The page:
Let’s get right to the data.

Including this morning’s earnings reports, we now have Q3 results from 253 S&P 500 members that combined account for 61.9% of the index’s total market capitalization.

Total earnings for these 253 companies are up +2.4% on -1.4% lower revenues, with 70.5% beating EPS estimates and only 42.9% coming ahead of top-line expectations.  As you might recall, this earnings season was supposed to be terrible.  Yet, we continue to see new all-time record highs – even though we are in a pause on the pace of growth.

This primary waterdown is still coming from the energy area and of course, the strong dollar has shaved a point or two.

But, it remains an important focus that we will start lapping the “dollar headwind” quarterly reports by Q1 of next year – not too far off.

Also keep in mind that once we get beyond this quarter, all “valuation assumptions” will be based on ’16 and ’17 numbers.

Hard to believe right?  2017.

GDP First Read

It came in light at 1.5% – but still at a 2.2% to 2.3% annualized pace when averaging TTM.  Latest pending home sales were light too.

Both will likely expand from here.

What is interesting to make note of when reading deeper than the headline, is that the housing sales are not the result of demand – it is lack of supply in many areas.

This is what we continue to expect for years to come as housing will not be able to keep up with the new household formations.  (Gen Y moving out)

Speaking of Household Formation

China got the message after almost 3 decades – and not a decade too soon. : )  They are trashing their one child policy and now allowing two for all families.  Not a bad deal.  A few years from now, we can expect a nice little burst of added consumers on the global buying list.

They have a lot of catching up to do in order to mend the whole in their demographic pathway.

The better news?  Lots of US companies will be ready to sell things to all those new consumers….starting with things like baby formula, clothes and baby furniture.  Never a dull moment.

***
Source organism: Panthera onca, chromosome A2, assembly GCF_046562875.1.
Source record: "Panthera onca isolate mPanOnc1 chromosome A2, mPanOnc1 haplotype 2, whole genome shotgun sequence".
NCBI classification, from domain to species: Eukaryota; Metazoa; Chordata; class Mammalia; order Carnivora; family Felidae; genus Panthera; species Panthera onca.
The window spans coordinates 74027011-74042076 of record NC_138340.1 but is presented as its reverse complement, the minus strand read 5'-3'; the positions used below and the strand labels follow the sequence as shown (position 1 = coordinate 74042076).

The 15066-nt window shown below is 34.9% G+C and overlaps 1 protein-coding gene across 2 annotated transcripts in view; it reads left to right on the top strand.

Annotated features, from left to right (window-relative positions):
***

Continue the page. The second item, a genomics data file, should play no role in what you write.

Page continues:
Wall of Worry

In the laundry list of things to fret over, let’s review (with a little chart help from Scott Grannis at Calafia)

Oil prices appear to have stabilized around $45/barrel, after dipping as low $38 in late August, and the dollar appears to have stabilized as well, trading today right aroun d its average price over the past eight months.

Similarly, the Chinese yuan appears to have stabilized after its mini-devaluation in early August, and the Chinese stock market also appears to have stabilized after losing one-fourth of its value in late August.

The world is not in a deflationary free fall.

Like I stated earlier last month, now that the entire world is worried about deflation, we suspect a little whiff of inflation is on the way (a good thing by the way).

As the chart above shows, the decline in commodity prices in recent years has been exaggerated by the dollar’s strength (the dollar was near its all-time lows in early 2011, and is now trading around its long-term average). Measured in dollars, the CRB Raw Industrials index has fallen about 32% from its 2011 high, but measured in euros, it has fallen only 17%. Commodity prices, whether measured in euros or dollars, are still significantly higher today than they were in the early 2000s.

When the market worries that the world is on the brink of collapse, all it takes for equity prices to rally is a failure to collapse.

Now…on to the next bigger, badder, uglier monster….and a little more red ink please?